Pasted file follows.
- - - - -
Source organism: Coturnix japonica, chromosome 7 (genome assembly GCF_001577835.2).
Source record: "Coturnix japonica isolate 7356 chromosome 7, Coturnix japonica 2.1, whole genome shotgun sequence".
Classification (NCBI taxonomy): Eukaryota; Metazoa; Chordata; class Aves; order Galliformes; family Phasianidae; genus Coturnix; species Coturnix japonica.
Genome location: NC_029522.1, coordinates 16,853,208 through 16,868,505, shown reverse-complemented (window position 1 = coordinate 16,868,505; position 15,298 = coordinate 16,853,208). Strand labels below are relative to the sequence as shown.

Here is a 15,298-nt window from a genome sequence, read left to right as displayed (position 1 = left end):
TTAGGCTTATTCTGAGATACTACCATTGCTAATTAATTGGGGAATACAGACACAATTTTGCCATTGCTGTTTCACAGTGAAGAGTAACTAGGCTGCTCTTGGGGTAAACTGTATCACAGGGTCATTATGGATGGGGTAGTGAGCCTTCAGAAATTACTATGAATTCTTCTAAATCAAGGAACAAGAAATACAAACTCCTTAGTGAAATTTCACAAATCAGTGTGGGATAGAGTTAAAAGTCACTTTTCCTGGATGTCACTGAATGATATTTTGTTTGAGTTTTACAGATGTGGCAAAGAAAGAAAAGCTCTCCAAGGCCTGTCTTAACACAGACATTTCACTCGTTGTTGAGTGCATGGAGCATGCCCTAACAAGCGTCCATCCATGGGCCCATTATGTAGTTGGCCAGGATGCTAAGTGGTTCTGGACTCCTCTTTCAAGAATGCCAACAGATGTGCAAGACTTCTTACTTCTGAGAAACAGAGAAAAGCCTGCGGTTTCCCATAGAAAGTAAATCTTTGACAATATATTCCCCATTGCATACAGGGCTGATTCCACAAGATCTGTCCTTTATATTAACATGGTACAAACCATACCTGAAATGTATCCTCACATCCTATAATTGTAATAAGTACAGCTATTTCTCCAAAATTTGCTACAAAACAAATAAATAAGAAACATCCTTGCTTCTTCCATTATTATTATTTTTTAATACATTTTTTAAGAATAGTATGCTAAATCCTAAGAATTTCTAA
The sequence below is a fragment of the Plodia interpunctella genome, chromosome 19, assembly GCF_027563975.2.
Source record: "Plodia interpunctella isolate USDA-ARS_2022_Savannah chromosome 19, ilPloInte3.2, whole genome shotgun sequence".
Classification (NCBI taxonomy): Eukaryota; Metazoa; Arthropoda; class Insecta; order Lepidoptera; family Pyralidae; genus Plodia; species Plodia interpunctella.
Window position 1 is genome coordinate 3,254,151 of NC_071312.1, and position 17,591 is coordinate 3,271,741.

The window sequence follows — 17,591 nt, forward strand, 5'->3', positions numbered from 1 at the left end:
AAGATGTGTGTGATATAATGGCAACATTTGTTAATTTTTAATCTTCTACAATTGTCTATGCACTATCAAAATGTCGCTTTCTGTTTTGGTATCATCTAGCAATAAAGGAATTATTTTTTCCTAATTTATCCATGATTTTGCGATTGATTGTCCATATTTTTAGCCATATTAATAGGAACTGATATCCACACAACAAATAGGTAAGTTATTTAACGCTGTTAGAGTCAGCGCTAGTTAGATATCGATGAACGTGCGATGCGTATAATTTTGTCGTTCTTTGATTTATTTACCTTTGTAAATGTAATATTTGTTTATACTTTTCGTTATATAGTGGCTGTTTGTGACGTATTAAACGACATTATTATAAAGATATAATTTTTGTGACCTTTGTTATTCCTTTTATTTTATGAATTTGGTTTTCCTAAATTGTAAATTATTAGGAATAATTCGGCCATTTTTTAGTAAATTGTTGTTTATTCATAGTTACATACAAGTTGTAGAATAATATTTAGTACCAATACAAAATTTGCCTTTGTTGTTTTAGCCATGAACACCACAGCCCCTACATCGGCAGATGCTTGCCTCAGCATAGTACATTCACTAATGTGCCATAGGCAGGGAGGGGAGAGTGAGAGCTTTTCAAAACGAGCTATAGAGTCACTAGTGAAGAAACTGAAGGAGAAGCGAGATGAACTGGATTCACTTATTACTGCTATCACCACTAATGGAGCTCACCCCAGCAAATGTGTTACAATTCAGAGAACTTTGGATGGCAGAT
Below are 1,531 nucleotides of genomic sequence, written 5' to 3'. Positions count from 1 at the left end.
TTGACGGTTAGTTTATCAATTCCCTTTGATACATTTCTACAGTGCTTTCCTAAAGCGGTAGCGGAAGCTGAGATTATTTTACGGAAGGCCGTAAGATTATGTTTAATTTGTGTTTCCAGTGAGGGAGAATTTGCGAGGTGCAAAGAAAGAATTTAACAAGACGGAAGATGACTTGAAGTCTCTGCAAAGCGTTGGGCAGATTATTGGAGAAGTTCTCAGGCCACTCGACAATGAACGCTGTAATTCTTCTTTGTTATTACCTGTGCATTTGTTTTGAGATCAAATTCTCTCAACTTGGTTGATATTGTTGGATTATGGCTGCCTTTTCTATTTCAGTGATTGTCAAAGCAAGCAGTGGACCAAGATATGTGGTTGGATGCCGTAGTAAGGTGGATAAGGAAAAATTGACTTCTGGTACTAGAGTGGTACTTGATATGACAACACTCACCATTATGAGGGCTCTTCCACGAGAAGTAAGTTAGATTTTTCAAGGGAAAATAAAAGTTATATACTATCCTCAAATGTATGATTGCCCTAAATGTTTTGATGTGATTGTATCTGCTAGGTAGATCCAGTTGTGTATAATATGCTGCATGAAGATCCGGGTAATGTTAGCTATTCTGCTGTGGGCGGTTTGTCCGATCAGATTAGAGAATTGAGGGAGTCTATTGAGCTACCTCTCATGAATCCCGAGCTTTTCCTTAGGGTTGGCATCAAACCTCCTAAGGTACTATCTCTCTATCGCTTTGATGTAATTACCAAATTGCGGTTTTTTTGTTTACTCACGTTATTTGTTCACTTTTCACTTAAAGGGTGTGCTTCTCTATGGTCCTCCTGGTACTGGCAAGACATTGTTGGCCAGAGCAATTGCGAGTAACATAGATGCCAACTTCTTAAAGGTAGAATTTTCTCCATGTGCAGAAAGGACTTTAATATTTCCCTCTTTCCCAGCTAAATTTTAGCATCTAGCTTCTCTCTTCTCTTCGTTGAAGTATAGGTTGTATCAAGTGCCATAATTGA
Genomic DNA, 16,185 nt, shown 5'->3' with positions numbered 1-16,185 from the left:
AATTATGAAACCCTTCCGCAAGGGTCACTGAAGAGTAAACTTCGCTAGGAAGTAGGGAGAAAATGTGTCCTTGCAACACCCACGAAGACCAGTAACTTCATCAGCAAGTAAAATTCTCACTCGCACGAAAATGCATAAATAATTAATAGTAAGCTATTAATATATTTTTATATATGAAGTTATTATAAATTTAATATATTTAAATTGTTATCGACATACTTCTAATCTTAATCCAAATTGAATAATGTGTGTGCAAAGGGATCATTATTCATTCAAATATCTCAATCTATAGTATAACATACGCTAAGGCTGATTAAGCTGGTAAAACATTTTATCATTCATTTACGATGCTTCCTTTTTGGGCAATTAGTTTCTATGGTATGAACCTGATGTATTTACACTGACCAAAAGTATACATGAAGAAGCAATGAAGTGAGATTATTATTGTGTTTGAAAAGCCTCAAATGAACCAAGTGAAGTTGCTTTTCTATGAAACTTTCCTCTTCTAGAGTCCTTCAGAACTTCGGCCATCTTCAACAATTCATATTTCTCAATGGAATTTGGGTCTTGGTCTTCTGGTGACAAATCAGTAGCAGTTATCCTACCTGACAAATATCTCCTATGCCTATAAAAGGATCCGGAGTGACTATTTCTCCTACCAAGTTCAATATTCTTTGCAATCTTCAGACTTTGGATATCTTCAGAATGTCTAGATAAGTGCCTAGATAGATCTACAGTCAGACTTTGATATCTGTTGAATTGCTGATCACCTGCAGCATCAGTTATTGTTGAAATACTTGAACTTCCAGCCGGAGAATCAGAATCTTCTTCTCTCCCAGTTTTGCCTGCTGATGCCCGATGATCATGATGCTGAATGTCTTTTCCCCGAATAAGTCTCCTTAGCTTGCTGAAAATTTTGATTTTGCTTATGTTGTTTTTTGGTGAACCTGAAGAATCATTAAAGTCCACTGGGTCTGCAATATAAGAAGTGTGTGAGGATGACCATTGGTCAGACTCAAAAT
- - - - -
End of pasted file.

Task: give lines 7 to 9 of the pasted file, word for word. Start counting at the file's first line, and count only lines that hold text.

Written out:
The sequence below is a fragment of the Plodia interpunctella genome, chromosome 19, assembly GCF_027563975.2.
Source record: "Plodia interpunctella isolate USDA-ARS_2022_Savannah chromosome 19, ilPloInte3.2, whole genome shotgun sequence".
Classification (NCBI taxonomy): Eukaryota; Metazoa; Arthropoda; class Insecta; order Lepidoptera; family Pyralidae; genus Plodia; species Plodia interpunctella.